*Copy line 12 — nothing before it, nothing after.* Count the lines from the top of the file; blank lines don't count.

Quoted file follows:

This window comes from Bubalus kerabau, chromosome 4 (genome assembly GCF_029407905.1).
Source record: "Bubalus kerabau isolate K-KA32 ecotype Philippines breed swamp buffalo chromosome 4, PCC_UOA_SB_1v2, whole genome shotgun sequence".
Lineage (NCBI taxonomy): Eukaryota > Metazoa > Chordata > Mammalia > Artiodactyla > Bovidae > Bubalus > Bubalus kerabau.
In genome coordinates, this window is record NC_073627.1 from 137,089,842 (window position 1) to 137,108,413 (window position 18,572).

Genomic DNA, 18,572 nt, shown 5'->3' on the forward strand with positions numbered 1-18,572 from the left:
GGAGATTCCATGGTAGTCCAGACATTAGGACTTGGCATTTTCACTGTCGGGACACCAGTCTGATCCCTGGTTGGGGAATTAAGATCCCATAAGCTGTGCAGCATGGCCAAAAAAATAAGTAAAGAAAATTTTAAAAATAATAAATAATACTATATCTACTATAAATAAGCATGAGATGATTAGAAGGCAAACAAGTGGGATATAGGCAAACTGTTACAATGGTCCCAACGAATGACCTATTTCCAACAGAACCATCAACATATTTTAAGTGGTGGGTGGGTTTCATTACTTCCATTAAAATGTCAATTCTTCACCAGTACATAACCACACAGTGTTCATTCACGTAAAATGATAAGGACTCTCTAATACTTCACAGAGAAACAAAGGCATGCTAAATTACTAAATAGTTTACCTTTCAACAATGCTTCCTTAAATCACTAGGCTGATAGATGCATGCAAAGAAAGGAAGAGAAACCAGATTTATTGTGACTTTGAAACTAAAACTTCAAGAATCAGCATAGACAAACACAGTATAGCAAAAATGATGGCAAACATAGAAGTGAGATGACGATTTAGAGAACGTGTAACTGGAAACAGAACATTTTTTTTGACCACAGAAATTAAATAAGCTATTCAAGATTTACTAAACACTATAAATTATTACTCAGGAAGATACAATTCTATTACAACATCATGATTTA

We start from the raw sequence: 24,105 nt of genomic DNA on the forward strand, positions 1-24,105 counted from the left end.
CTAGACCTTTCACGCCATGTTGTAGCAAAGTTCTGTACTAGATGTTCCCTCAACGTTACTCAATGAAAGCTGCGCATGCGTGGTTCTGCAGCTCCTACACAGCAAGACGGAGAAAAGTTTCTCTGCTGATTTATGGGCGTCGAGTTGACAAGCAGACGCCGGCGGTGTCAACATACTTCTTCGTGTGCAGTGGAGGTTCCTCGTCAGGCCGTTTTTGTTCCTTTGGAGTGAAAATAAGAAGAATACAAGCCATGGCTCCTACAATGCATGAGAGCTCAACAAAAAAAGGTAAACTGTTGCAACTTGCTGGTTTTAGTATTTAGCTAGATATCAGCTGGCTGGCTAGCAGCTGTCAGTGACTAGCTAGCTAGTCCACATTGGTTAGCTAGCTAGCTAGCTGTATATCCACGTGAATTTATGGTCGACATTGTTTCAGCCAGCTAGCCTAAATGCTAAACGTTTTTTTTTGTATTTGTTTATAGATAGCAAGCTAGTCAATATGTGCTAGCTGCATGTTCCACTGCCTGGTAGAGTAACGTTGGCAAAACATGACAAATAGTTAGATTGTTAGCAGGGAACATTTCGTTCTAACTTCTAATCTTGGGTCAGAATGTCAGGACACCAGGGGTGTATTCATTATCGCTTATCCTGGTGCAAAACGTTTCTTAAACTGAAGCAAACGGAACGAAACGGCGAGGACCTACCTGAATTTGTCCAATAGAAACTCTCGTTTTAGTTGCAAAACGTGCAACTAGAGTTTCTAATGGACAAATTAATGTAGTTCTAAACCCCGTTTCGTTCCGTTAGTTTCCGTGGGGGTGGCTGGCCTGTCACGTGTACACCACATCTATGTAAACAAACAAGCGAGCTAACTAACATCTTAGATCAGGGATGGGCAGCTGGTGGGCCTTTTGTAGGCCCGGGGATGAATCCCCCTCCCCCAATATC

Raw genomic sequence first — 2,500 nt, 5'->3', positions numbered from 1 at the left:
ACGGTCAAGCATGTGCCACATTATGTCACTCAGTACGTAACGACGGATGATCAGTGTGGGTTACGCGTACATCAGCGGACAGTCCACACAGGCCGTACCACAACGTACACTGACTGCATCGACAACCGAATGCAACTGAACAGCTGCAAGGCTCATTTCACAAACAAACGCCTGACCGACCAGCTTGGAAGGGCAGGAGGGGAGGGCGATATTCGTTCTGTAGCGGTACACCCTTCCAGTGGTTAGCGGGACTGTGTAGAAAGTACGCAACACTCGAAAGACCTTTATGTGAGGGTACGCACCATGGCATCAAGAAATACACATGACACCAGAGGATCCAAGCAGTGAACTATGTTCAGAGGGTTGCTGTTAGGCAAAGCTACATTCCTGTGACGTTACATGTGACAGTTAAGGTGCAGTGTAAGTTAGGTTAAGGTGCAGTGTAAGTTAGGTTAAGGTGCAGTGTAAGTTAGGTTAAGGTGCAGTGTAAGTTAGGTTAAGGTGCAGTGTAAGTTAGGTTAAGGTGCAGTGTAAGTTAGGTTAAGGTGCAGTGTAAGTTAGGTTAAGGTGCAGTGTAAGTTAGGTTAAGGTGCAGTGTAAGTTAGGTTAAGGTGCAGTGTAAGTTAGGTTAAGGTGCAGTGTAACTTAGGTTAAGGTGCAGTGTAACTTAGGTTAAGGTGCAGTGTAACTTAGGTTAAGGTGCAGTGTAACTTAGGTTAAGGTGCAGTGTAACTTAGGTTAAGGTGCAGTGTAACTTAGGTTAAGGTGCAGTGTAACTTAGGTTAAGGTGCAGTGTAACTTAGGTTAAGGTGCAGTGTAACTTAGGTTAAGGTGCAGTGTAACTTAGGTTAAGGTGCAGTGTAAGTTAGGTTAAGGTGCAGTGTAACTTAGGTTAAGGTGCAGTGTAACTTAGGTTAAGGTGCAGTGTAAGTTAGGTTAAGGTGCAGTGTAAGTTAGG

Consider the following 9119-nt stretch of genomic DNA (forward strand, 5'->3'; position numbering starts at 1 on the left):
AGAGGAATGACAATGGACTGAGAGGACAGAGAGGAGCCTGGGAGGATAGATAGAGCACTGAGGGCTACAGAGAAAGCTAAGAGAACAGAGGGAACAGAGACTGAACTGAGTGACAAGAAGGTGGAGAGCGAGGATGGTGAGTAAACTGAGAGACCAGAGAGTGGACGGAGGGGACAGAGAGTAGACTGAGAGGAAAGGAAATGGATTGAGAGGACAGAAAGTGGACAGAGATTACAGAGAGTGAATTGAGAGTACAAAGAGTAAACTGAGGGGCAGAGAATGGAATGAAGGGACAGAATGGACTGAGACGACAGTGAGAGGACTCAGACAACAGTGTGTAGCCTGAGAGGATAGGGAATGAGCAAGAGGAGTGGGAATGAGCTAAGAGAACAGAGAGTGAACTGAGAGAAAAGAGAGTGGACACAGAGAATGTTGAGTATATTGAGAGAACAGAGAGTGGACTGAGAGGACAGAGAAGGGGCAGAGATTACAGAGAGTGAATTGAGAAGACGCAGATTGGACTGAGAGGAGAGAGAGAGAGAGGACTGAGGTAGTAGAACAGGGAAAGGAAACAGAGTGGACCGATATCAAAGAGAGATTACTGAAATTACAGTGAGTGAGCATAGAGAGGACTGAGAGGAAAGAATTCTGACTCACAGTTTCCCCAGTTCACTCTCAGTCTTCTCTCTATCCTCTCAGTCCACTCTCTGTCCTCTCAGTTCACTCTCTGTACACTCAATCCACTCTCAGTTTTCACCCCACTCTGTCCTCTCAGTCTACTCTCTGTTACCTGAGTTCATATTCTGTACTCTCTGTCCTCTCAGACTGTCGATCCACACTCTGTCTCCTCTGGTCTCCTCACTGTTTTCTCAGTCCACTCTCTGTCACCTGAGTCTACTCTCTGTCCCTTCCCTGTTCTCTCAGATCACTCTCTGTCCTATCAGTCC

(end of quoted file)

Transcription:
AGAGGAATGACAATGGACTGAGAGGACAGAGAGGAGCCTGGGAGGATAGATAGAGCACTGAGGGCTACAGAGAAAGCTAAGAGAACAGAGGGAACAGAGACTGAACTGAGTGACAAGAAGGTGGAGAGCGAGGATGGTGAGTAAACTGAGAGACCAGAGAGTGGACGGAGGGGACAGAGAGTAGACTGAGAGGAAAGGAAATGGATTGAGAGGACAGAAAGTGGACAGAGATTACAGAGAGTGAATTGAGAGTACAAAGAGTAAACTGAGGGGCAGAGAATGGAATGAAGGGACAGAATGGACTGAGACGACAGTGAGAGGACTCAGACAACAGTGTGTAGCCTGAGAGGATAGGGAATGAGCAAGAGGAGTGGGAATGAGCTAAGAGAACAGAGAGTGAACTGAGAGAAAAGAGAGTGGACACAGAGAATGTTGAGTATATTGAGAGAACAGAGAGTGGACTGAGAGGACAGAGAAGGGGCAGAGATTACAGAGAGTGAATTGAGAAGACGCAGATTGGACTGAGAGGAGAGAGAGAGAGAGGACTGAGGTAGTAGAACAGGGAAAGGAAACAGAGTGGACCGATATCAAAGAGAGATTACTGAAATTACAGTGAGTGAGCATAGAGAGGACTGAGAGGAAAGAATTCTGACTCACAGTTTCCCCAGTTCACTCTCAGTCTTCTCTCTATCCTCTCAGTCCACTCTCTGTCCTCTCAGTTCACTCTCTGTACACTCAATCCACTCTCAGTTTTCACCCCACTCTGTCCTCTCAGTCTACTCTCTGTTACCTGAGTTCATATTCTGTACTCTCTGTCCTCTCAGACTGTCGATCCACACTCTGTCTCCTCTGGTCTCCTCACTGTTTTCTCAGTCCACTCTCTGTCACCTGAGTCTACTCTCTGTCCCTTCCCTGTTCTCTCAGATCACTCTCTGTCCTATCAGTCC